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Design of stated preference surveys: Is there more to learn from behavioral economics?

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  • Carlsson, Fredrik

    ()
    (Department of Economics, School of Business, Economics and Law, Göteborg University)

Abstract

We discuss the design of stated preference (SP) surveys in light of findings in behavioral economics such as context dependence of preferences, learning, and differences between revealed and normative preferences. More specifically, we discuss four different areas: (i) revealed and normative preferences, (ii) learning and constructed preferences, (iii) context dependence, and (iv) hypothetical bias. We argue that SP methods would benefit from adapting to some of the findings in behavioral economics, but also that behavioral economics may gain insights from studying SP methods.

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File URL: http://hdl.handle.net/2077/21526
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Bibliographic Info

Paper provided by University of Gothenburg, Department of Economics in its series Working Papers in Economics with number 418.

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Length: 20 pages
Date of creation: 09 Dec 2009
Date of revision:
Handle: RePEc:hhs:gunwpe:0418

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Postal: Department of Economics, School of Business, Economics and Law, University of Gothenburg, Box 640, SE 405 30 GÖTEBORG, Sweden
Phone: 031-773 10 00
Web page: http://www.handels.gu.se/econ/
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Keywords: stated preferences; behavioral economics;

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Cited by:
  1. repec:hal:cesptp:halshs-00731244 is not listed on IDEAS
  2. Akay, Alpaslan & Martinsson, Peter, 2012. "Positional Concerns through the Life Cycle: Evidence from Subjective Well-Being Data and Survey Experiments," IZA Discussion Papers 6342, Institute for the Study of Labor (IZA).
  3. Moser, Riccarda & Raffaelli, Roberta, 2011. "Exploiting cut-off information to incorporate context effect: a discrete choice experiment on small fruits in a Alpine region," 2011 International Congress, August 30-September 2, 2011, Zurich, Switzerland 114646, European Association of Agricultural Economists.
  4. Hammitt, James & Robinson, Lisa, 2010. "Behavioral Economics and the Conduct of Benefit-Cost Analysis: Towards Principles and Standards," TSE Working Papers 10-269, Toulouse School of Economics (TSE).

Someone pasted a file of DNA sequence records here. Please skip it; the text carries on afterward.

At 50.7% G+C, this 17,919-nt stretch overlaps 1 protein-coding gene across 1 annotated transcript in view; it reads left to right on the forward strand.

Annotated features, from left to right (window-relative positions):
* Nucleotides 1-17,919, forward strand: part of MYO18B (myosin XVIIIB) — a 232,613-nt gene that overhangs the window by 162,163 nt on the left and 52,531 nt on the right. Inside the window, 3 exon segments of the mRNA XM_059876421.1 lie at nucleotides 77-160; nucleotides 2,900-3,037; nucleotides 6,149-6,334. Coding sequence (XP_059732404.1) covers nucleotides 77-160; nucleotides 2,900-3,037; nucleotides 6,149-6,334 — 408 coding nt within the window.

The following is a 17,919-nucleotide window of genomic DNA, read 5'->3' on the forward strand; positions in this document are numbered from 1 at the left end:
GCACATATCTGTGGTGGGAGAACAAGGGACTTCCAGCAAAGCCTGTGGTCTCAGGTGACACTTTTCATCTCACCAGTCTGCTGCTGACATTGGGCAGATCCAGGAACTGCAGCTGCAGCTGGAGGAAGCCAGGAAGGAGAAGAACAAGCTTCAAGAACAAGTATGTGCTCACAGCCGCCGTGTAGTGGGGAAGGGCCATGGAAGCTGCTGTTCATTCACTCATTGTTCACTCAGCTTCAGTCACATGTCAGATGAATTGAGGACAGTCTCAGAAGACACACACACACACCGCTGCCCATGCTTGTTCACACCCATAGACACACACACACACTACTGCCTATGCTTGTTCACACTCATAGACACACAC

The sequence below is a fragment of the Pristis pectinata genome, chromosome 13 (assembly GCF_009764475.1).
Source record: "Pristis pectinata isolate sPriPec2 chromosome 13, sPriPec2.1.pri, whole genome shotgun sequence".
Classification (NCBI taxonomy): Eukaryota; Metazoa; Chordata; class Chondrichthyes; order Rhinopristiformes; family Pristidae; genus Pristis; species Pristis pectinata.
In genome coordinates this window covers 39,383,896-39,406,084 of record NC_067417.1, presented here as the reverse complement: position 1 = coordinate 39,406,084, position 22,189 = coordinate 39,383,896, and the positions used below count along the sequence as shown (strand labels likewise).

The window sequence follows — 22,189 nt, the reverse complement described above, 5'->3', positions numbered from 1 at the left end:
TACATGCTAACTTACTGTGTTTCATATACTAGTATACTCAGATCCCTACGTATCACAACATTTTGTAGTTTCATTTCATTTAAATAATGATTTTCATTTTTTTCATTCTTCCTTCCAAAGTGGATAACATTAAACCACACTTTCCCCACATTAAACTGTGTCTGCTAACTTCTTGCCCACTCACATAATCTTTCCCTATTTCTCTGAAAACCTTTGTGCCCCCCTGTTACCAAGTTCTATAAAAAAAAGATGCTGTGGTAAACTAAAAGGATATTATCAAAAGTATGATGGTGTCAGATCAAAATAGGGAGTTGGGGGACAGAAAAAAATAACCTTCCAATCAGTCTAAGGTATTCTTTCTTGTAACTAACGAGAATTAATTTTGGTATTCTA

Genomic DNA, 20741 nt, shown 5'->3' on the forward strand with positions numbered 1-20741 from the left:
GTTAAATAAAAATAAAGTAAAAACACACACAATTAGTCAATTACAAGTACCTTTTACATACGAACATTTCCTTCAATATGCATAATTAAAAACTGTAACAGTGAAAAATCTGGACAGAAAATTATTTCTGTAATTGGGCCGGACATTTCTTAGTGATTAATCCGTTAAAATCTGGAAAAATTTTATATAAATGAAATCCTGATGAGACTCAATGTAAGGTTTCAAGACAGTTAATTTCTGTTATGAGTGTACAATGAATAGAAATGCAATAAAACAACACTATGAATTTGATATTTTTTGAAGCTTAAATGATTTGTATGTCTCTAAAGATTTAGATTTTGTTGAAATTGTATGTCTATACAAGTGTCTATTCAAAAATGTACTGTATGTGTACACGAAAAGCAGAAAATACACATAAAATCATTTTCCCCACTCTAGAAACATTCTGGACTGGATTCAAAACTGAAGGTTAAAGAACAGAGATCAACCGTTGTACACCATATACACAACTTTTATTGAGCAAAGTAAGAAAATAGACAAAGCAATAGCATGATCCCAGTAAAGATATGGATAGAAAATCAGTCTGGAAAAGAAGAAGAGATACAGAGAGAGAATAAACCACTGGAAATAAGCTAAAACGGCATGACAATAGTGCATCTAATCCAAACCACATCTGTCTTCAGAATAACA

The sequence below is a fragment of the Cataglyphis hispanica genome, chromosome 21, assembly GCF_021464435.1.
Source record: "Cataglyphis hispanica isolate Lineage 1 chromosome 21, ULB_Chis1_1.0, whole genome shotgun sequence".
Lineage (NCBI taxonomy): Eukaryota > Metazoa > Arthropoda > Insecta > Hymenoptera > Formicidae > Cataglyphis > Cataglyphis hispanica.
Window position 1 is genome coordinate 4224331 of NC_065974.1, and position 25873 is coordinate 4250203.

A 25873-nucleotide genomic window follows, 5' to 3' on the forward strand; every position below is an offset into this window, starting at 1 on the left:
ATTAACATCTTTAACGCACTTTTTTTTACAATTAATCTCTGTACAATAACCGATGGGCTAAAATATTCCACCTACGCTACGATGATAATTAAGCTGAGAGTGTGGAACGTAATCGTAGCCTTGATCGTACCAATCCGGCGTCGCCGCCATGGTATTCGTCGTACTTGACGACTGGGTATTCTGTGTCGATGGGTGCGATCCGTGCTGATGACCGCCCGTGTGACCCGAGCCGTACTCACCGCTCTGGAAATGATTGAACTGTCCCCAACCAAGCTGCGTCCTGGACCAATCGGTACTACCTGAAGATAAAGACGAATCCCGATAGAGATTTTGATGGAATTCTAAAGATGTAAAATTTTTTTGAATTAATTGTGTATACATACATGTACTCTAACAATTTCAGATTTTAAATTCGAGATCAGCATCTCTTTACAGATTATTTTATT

5. Nicolas Jacquemet & Robert-Vincent Joule & Stephane Luchini & Jason Shogren, 2013. "Preference Elicitation under Oath," PSE - Labex "OSE-Ouvrir la Science Economique" halshs-00731244, HAL.
  6. Ilyana Kuziemko & Ryan W. Buell & Taly Reich & Michael I. Norton, 2011. ""Last-place Aversion": Evidence and Redistributive Implications," NBER Working Papers 17234, National Bureau of Economic Research, Inc.
  7. Paula Simões & Luís Cruz & Eduardo Barata, 2012. "Non-market Recreational Value of a National Forest: Survey Design and Results," GEMF Working Papers 2012-09, GEMF - Faculdade de Economia, Universidade de Coimbra.
  8. Lindhjem, Henrik & Navrud, Stale, 2011. "Using Internet in Stated Preference Surveys: A Review and Comparison of Survey Modes," MPRA Paper 35633, University Library of Munich, Germany.
  9. repec:hal:journl:halshs-00731244 is not listed on IDEAS
  10. Baddeley, M., 2011. "Energy, the Environment and Behaviour Change: A survey of insights from behavioural economics," Cambridge Working Papers in Economics 1162, Faculty of Economics, University of Cambridge.
  11. Joseph Cook & Marc Jeuland & Brian Maskery & Dale Whittington, 2012. "Giving Stated Preference Respondents “Time to Think”: Results From Four Countries," Environmental & Resource Economics, European Association of Environmental and Resource Economists, vol. 51(4), pages 473-496, April.
  12. Lindhjem, Henrik & Navrud, Ståle, 2010. "Can cheap panel-based internet surveys substitute costly in-person interviews in CV surveys?," MPRA Paper 24069, University Library of Munich, Germany.
  13. Rachel Croson & Nicolas Treich, 2014. "Behavioral Environmental Economics: Promises and Challenges," Environmental & Resource Economics, European Association of Environmental and Resource Economists, vol. 58(3), pages 335-351, July.

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